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“He’s gonna go down as one of our best scorers in Centennial history”: How Josh Frazier has left his mark on Centennial as only a Junior

Alex Raney, Centennial Sports Media
Alex Raney, Centennial Sports Media

After winning regionals and falling short to the eventual 3A state champions at City College last season, Centennial basketball outshined expectations. Although sophomore Josh Frazier already had a prominent role on the team, Frazier knew he would have to step up for Centennial, as key seniors like Ty Beck-Winter and Tyler Longwell were set to graduate that spring. So far this season, he’s exceeded expectations and filled their spots just fine, creating serious buzz for first-team all-county and Howard County Player of the Year in his junior season.

Starting his career at Centennial as a freshman on JV, coach Robert Slopek quickly noticed that he had the physical abilities to be a substantial factor for the Eagles. “​​He’s a strong kid, so we knew he had a lot of those tools to handle the varsity game, but he had to improve more of the basketball piece,” Slopek added. His improvements after his freshman year as a player were enough to earn a spot on Varsity as a sophomore. At the start of the 2022-23 season, a wrist injury kept him off the court, but he quickly turned heads and gained the first impression from coaches of being, “an elite athlete, who was very good at using his size and his strength.”

“Right away” was how coach Slopek quickly answered when asked about his realization that Frazier had what it took to lead Centennial. “You know pretty quickly he has the physical gifts and the drive to do it because he wants to be successful. He’s very coachable, so he wants to know what he can do to be better. We knew pretty quickly that he could be the guy, and once he figured out how to play in the system and how it benefited him, he would definitely continue that progress and keep growing.”

Frazier finished the 2022-23 season as a key component of the Eagles late run, and even though he was one of the younger players on the team, he didn’t let that impact the way he played. “Honestly, I didn’t really see it as an age thing, because I’ve been playing with those guys even when I was in middle school. I’d go up to the local YMCA and Ty Beck-Winter was who I really looked up to, because he was a really good leader and we played the same position. Everything he said, everybody would just listen, and I got better from that.” Frazier ended the season earning the honor of second-team all-county, with 13.5 points and 6 rebounds per game. He looked back to the 2A regional championship at Manchester Valley as his favorite moment throughout his career at Centennial, because of his first in-game dunk along with coming back home to cut down the nets.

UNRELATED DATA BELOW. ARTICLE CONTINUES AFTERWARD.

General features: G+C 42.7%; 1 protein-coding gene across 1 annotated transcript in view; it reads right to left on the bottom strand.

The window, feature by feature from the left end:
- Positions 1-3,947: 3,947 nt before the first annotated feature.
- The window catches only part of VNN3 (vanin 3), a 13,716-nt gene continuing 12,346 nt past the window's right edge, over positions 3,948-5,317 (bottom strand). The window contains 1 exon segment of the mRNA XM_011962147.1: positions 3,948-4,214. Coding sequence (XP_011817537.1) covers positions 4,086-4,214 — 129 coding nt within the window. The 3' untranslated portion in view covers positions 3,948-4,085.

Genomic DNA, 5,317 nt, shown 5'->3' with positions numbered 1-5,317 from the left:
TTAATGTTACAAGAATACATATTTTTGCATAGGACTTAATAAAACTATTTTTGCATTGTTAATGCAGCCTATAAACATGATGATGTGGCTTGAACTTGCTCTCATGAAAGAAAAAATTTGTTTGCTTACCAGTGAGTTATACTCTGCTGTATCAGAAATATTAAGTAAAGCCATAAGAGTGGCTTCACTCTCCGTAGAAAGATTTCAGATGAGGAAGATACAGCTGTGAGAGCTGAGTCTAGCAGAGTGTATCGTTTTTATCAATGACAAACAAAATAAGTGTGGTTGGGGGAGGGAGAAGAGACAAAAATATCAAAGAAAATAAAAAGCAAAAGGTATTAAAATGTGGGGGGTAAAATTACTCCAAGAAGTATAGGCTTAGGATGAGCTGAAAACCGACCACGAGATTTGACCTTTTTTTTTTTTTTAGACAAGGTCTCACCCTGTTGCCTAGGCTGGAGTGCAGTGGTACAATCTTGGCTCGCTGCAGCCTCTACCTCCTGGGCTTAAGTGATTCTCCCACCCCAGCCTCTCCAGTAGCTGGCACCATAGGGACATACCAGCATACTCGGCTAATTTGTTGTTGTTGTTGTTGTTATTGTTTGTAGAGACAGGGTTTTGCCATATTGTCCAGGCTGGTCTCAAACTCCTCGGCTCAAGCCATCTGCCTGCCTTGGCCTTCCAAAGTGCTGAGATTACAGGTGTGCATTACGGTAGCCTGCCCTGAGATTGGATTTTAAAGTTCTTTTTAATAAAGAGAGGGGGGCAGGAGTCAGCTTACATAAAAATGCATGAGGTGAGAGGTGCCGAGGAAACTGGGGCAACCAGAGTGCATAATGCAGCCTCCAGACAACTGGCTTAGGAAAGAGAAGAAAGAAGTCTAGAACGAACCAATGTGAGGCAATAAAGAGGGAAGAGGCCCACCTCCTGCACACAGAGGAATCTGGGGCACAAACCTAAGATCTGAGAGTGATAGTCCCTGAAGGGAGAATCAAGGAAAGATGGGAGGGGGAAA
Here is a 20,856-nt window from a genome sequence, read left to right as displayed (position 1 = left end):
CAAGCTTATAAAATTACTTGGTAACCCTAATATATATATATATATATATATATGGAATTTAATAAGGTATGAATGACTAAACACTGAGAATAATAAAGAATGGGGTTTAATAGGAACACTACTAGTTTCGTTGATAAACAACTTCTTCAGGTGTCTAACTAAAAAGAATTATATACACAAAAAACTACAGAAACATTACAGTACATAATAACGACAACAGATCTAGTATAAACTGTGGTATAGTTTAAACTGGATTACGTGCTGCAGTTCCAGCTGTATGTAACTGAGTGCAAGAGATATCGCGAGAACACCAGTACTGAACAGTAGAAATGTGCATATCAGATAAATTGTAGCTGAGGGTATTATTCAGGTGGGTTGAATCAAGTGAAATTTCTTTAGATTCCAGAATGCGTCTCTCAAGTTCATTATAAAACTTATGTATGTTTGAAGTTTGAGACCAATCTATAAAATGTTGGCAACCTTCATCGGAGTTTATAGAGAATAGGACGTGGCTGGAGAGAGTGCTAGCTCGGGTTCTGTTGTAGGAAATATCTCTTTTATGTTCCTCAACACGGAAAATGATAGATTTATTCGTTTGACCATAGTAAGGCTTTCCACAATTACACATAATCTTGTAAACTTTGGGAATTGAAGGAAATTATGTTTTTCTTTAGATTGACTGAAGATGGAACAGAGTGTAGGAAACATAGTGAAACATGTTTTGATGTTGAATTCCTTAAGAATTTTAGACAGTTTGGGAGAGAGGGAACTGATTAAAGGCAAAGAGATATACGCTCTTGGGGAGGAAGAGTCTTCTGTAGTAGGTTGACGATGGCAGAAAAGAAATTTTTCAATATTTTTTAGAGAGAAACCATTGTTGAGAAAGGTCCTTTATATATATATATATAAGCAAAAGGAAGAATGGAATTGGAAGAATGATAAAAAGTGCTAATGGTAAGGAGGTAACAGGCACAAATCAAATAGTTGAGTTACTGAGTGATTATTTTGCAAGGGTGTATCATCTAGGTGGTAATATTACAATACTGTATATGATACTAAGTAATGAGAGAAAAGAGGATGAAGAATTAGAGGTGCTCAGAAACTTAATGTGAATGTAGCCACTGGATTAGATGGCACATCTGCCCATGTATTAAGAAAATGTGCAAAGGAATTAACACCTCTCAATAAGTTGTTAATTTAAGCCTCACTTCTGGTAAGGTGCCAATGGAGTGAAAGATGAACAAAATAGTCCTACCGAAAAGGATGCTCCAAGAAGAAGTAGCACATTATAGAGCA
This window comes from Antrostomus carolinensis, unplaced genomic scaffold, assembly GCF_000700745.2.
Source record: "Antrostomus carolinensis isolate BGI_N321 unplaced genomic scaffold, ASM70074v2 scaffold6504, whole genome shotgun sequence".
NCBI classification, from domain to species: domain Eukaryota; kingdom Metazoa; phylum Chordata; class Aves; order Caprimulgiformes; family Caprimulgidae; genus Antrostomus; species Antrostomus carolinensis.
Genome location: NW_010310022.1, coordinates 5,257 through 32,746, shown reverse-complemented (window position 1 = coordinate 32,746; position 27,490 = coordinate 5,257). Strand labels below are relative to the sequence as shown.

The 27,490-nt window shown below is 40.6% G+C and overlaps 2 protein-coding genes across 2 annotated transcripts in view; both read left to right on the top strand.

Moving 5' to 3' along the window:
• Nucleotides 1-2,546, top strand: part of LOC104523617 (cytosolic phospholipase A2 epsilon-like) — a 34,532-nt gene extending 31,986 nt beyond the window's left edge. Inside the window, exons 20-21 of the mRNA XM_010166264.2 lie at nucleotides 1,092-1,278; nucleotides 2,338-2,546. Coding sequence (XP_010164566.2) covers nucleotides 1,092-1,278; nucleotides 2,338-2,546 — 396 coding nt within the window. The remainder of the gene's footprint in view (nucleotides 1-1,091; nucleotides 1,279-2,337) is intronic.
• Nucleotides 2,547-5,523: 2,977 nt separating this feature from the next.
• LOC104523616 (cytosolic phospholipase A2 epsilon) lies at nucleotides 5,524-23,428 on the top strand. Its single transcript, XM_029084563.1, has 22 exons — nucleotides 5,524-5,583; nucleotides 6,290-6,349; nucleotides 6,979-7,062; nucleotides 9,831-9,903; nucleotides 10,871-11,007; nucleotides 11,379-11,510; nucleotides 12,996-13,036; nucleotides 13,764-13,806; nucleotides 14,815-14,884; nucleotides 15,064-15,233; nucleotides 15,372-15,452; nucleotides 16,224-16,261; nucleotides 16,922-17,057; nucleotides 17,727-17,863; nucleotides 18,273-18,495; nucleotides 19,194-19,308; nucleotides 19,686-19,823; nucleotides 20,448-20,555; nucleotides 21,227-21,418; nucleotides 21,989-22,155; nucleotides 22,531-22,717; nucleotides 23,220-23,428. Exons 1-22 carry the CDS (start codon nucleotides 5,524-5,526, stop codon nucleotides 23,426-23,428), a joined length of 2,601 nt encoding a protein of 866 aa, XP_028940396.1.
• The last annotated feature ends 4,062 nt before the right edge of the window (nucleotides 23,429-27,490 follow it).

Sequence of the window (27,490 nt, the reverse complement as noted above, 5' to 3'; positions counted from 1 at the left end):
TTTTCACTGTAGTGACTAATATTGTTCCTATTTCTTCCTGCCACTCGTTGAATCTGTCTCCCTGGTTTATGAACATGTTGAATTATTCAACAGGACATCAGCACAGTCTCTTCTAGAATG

Mike Frainie, Baltimore Sun

Once the seniors did leave and the leadership was passed down, there was almost no junior season for Frazier with Centennial. “I was supposed to transfer last year but it was a really far drive, and honestly, with AAU I felt I was doing fine and I didn’t feel like I needed to make that move. I ended up staying and it’s been working out.” After Frazier decided to stay as an Eagle for the 2023-24 season, he got off to a hot start, leading the Eagles to a 10-6 record with 21 points, 7 rebounds and 2.5 steals per game. 

The team has high expectations for themselves, and Josh believes they can achieve anything, claiming that “there’s no one more talented than us.” “My aspiration for the team is to win championships like states, which I believe we can do. I think we have to continue to grow and apply more effort to our games.”

Josh ignored all personal accolades, but his coach believes he’s a “multiple first-team all-county kid, who’s gonna be in the conversation for the next two years for Howard County player of the year.” Slopek defended his claim, stating, “he was second-team all-county last year as a sophomore, I definitely think he should be in discussion for player of the year in the county as a junior. He shouldn’t be anything other than first-team (all-county), but who knows how that goes down the stretch. I think he’s done a really good job understanding that if the team is successful then he’s gonna be successful, and those individual accolades only come as the growth of the team continues.” 

Coach Slopek mentioned a few accolades that Frazier could achieve, including achieving the 1000-point mark and being on the banner with only two other names in Centennial history, in Damian Biggs (1983) and Tom Brown (2016). He also stated that he believes Josh “has the ability to play at the collegiate level, and hopefully, he can continue that growth and meet those goals to get there.”

While only briefly starting the collegiate recruiting process, Josh believes that over the summer it will start to pick up, highly through AAU. He’s started to send out emails and highlights to schools. As of now, he’s entirely focused on recruitment, but mentioned Rutgers or North Carolina as his dream schools. 

In less than two years of playing for Varsity, Josh Frazier has humbly played lights-out basketball for the Eagles while chasing the end goal of bringing championships back to Centennial. Praise is high from coaches and teammates, and if he keeps up the pace he could not only do so, but also achieve substantial personal goals, cementing his legacy as one of the best scorers the school has ever seen.

Alex Raney, Centennial Sports Media


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Jackson Palich, Sports Editor